Desperate dreams of Cape’s matrics

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Copy of ca p4 Konwaba Nkone done


Konwaba Nkone's hopes for the future have not dimmed despite a tight job market. Picture: Cindy Waxa

School’s out for summer – school’s out forever. But what’s next? This is the predicament facing 48 000 Western Cape matrics as they celebrate the end of their schooling and await their results on January 7. The Cape Argus asked 300 matrics in Manenberg and Khayelitsha about their dreams – and what was stopping them from coming true

Cape Town - Bursting out of school halls after writing their last big exam, most matrics could only think of that night’s party. But those who pause to think about the future have big dreams, plenty of hope, and a desperate desire to improve their lot.

However, their plans are about to come up against twin challenges: universities in the Western Cape can only accept 21 percent of applications, and the job market is extremely tough.

Most matrics – 68 percent – want to study further next year. But many have not applied to university, or may not achieve a university pass. Only 18 percent say they will look for jobs after matric.

According to Stats SA, 7 million South Africans who want jobs cannot find them. More than half of them are between 15 and 24.

The job market may have very little space for matriculants, but this hasn’t dimmed their great hopes. They will have a mountain to climb – and no one is better equipped to climb mountains than Konwaba Nkone.

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Sesethu Rawe, a fellow pupil at Masiyile High, wants to be the first person in her family to go to university. Picture: Cindy Waxa


Nkone, 19, lives with his grandmother in Khayelitsha and has just finished matric at Masiyile High. He has applied to study sports management at the Cape Peninsula University of Technology (CPUT) – as a stepping stone to a career doing what he loves: mountain climbing.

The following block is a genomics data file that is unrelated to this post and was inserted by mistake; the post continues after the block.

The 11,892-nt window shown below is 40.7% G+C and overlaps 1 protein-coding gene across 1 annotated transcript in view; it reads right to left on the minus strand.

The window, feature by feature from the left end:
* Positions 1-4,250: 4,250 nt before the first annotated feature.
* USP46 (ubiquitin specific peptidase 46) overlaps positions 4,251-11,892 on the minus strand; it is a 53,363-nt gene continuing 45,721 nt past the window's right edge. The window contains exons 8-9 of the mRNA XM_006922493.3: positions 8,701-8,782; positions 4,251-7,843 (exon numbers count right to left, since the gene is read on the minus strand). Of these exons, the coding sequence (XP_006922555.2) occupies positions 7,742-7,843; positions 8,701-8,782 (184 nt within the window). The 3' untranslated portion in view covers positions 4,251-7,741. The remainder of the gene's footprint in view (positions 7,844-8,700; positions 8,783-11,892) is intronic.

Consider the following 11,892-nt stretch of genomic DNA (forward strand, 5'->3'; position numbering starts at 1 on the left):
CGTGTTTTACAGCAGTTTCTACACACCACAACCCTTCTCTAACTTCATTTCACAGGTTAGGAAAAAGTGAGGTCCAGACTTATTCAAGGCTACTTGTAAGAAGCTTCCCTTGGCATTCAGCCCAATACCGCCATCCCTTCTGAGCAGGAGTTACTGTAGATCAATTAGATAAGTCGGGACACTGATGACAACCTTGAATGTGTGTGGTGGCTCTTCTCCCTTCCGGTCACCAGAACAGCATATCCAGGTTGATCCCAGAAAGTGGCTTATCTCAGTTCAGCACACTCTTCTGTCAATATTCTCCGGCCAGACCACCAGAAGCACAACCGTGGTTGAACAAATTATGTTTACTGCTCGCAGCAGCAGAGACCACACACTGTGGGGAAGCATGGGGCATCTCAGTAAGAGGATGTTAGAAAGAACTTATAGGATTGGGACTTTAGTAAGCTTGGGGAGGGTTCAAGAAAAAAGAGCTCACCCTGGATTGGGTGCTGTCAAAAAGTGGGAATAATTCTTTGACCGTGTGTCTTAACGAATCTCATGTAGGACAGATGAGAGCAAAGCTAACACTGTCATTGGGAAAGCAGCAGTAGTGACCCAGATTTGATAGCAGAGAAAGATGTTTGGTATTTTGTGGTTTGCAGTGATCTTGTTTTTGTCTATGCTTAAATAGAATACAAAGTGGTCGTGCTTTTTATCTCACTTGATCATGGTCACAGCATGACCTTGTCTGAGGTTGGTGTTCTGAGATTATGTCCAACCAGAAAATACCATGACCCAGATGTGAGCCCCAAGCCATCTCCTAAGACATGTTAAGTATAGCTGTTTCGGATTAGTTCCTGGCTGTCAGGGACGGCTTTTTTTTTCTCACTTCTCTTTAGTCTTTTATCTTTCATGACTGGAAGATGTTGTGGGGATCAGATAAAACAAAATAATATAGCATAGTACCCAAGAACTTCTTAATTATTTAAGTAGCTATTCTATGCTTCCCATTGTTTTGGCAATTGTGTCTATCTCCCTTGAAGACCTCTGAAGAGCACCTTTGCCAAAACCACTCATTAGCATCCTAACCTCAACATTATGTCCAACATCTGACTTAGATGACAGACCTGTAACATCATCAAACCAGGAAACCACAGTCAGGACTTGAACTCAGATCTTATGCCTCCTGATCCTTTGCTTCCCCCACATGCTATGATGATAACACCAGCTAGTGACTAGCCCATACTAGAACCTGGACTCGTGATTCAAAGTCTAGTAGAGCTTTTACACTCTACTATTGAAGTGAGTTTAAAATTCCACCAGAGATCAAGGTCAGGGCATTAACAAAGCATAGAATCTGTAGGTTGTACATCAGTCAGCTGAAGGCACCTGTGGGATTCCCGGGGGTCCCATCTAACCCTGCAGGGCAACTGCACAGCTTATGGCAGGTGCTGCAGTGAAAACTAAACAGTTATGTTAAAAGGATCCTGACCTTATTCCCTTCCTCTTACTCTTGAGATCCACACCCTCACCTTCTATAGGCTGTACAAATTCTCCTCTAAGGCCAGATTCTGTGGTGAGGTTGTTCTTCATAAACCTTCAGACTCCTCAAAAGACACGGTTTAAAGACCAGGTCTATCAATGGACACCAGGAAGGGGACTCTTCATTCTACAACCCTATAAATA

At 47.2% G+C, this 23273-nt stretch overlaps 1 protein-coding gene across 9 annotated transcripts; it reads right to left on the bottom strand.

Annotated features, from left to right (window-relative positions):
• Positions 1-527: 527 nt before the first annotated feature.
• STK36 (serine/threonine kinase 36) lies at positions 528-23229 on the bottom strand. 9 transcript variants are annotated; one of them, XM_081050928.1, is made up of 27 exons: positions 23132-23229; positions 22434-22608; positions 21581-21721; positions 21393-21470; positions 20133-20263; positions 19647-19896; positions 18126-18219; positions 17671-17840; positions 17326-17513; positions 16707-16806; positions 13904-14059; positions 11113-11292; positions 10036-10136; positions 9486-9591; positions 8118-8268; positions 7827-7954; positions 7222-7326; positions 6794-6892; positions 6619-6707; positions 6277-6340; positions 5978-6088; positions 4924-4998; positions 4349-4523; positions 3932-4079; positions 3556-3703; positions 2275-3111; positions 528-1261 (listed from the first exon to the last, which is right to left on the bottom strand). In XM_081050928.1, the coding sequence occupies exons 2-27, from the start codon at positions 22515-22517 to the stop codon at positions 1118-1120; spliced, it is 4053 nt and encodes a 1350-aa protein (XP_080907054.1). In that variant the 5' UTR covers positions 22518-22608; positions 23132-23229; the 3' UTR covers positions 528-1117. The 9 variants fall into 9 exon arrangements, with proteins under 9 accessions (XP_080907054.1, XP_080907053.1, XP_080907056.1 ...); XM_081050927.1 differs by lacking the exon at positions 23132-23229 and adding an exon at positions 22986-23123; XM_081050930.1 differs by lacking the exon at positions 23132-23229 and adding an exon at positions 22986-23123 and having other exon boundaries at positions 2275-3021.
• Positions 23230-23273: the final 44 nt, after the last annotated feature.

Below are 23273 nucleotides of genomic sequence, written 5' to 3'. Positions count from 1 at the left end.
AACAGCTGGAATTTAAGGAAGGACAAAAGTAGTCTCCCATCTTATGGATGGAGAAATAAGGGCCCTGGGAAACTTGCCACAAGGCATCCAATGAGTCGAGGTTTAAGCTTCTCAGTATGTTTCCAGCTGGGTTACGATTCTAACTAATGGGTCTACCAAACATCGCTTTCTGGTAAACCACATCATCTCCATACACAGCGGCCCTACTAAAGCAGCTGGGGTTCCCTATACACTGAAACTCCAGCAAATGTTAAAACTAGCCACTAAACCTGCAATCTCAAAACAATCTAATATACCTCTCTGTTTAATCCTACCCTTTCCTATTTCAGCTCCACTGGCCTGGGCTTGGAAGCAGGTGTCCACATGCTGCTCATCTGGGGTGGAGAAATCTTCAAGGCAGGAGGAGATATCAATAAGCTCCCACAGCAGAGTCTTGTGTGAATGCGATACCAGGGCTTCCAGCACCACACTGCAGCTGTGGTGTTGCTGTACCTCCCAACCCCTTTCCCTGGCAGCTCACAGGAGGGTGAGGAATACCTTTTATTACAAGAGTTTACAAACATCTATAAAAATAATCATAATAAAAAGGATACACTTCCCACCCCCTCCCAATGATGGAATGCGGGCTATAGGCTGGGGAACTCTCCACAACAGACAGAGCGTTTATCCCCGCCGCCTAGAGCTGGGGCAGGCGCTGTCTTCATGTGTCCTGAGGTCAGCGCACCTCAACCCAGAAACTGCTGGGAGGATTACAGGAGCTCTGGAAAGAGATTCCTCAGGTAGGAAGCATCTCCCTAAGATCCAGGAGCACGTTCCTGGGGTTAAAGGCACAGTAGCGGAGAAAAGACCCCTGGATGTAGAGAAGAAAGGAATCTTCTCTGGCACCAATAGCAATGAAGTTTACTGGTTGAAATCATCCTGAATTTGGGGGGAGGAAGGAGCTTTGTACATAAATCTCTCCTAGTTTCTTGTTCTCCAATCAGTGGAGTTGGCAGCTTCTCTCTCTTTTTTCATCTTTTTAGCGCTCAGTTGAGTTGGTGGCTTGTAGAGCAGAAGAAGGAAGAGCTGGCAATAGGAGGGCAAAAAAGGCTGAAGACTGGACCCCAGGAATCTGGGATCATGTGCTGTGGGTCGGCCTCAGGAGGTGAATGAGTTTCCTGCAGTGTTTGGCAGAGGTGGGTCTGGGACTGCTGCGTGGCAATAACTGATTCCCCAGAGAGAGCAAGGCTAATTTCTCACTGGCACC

Nkone escapes to the mountain as often as he can. “When you grow up in the township, you don’t get space to think about yourself. You are always disturbed. When I’m in the mountains I get the time to listen to myself, to get to know myself.”

His grandmother, Thelma Nkone, is happiest when he’s far away from the dangers of Khayelitsha. “My soul is relieved, because I’m always worrying. When somebody comes and takes him up to the mountain he is safe.”

Nkone hikes with 15 other boys from the township. They call themselves Desert Rose, because they are trying to grow up beautiful in a barren place.

Last week, they climbed Table Mountain, stayed overnight in one of the mountain huts, then hiked down through Kirstenbosch. Conquering the mountain made Nkone feel unstoppable.

“I feel I’m going to pass matric. I feel there’s nothing I can’t do.”

Despite the many things Nkone dislikes about Khayelitsha, it’s where he wants to live once he’s a successful sports manager and mountain climber. “I don’t want to run away. I want to stay here so people can see this guy has made it. I want to be a role model.”

He hopes that when they see his success, they will believe they can achieve it too.

“Most of the guys end up doing bad things here,” he says. “They spend days sitting on the corner gaining nothing.

“They must stick to school. They must be strong and not give up. Then they will live a great life. Then they can get out of the township.”

A gap year appeals to matriculants who just want to earn some money, but is a bad idea in the long run, says Nkone. “You’re going to get a job at Shoprite, earn some money and forget about your career. Then later you have kids, and see that it’s not real money.”

Nkone is in it for the long run.

“I’m going to climb Kilimanjaro,” he says. “Nothing that can stop me.”